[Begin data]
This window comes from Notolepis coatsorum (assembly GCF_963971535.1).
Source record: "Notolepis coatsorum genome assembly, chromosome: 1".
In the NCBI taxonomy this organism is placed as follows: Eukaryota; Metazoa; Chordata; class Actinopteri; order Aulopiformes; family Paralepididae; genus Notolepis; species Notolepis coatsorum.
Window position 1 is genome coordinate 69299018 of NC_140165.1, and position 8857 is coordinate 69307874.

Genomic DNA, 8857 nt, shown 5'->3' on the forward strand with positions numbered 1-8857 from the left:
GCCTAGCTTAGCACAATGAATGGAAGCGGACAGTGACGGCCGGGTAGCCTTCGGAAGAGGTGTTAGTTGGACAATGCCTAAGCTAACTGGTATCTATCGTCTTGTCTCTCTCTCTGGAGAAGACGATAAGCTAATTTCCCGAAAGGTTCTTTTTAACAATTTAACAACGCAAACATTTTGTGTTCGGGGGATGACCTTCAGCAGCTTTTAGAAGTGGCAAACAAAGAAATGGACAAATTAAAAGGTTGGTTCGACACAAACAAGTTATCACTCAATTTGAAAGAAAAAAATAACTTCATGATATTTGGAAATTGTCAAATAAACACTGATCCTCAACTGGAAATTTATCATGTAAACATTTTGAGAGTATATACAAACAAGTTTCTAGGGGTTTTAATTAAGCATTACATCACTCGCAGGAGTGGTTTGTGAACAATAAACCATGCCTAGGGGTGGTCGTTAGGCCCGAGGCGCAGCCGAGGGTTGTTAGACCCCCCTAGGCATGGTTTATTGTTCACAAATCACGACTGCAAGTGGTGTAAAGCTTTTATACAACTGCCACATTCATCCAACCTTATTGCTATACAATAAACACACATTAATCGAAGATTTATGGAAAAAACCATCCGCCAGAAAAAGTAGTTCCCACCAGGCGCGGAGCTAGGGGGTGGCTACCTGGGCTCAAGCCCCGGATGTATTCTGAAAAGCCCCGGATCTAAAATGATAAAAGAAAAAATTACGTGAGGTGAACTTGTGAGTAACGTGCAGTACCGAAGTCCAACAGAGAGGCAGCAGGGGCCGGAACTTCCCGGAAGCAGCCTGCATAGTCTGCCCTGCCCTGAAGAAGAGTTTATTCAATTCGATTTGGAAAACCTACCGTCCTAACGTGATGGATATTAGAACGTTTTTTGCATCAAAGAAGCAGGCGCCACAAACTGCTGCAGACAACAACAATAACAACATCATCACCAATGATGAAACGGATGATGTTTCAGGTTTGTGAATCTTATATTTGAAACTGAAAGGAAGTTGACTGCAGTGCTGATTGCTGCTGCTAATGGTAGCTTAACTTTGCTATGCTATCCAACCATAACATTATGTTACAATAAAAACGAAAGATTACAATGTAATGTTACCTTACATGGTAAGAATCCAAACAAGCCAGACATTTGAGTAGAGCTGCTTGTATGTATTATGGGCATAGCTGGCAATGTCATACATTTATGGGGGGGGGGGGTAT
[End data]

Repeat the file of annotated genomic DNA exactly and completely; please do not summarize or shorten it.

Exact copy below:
This window comes from Notolepis coatsorum (assembly GCF_963971535.1).
Source record: "Notolepis coatsorum genome assembly, chromosome: 1".
In the NCBI taxonomy this organism is placed as follows: Eukaryota; Metazoa; Chordata; class Actinopteri; order Aulopiformes; family Paralepididae; genus Notolepis; species Notolepis coatsorum.
Window position 1 is genome coordinate 69299018 of NC_140165.1, and position 8857 is coordinate 69307874.

Genomic DNA, 8857 nt, shown 5'->3' on the forward strand with positions numbered 1-8857 from the left:
GCCTAGCTTAGCACAATGAATGGAAGCGGACAGTGACGGCCGGGTAGCCTTCGGAAGAGGTGTTAGTTGGACAATGCCTAAGCTAACTGGTATCTATCGTCTTGTCTCTCTCTCTGGAGAAGACGATAAGCTAATTTCCCGAAAGGTTCTTTTTAACAATTTAACAACGCAAACATTTTGTGTTCGGGGGATGACCTTCAGCAGCTTTTAGAAGTGGCAAACAAAGAAATGGACAAATTAAAAGGTTGGTTCGACACAAACAAGTTATCACTCAATTTGAAAGAAAAAAATAACTTCATGATATTTGGAAATTGTCAAATAAACACTGATCCTCAACTGGAAATTTATCATGTAAACATTTTGAGAGTATATACAAACAAGTTTCTAGGGGTTTTAATTAAGCATTACATCACTCGCAGGAGTGGTTTGTGAACAATAAACCATGCCTAGGGGTGGTCGTTAGGCCCGAGGCGCAGCCGAGGGTTGTTAGACCCCCCTAGGCATGGTTTATTGTTCACAAATCACGACTGCAAGTGGTGTAAAGCTTTTATACAACTGCCACATTCATCCAACCTTATTGCTATACAATAAACACACATTAATCGAAGATTTATGGAAAAAACCATCCGCCAGAAAAAGTAGTTCCCACCAGGCGCGGAGCTAGGGGGTGGCTACCTGGGCTCAAGCCCCGGATGTATTCTGAAAAGCCCCGGATCTAAAATGATAAAAGAAAAAATTACGTGAGGTGAACTTGTGAGTAACGTGCAGTACCGAAGTCCAACAGAGAGGCAGCAGGGGCCGGAACTTCCCGGAAGCAGCCTGCATAGTCTGCCCTGCCCTGAAGAAGAGTTTATTCAATTCGATTTGGAAAACCTACCGTCCTAACGTGATGGATATTAGAACGTTTTTTGCATCAAAGAAGCAGGCGCCACAAACTGCTGCAGACAACAACAATAACAACATCATCACCAATGATGAAACGGATGATGTTTCAGGTTTGTGAATCTTATATTTGAAACTGAAAGGAAGTTGACTGCAGTGCTGATTGCTGCTGCTAATGGTAGCTTAACTTTGCTATGCTATCCAACCATAACATTATGTTACAATAAAAACGAAAGATTACAATGTAATGTTACCTTACATGGTAAGAATCCAAACAAGCCAGACATTTGAGTAGAGCTGCTTGTATGTATTATGGGCATAGCTGGCAATGTCATACATTTATGGGGGGGGGGGGTAT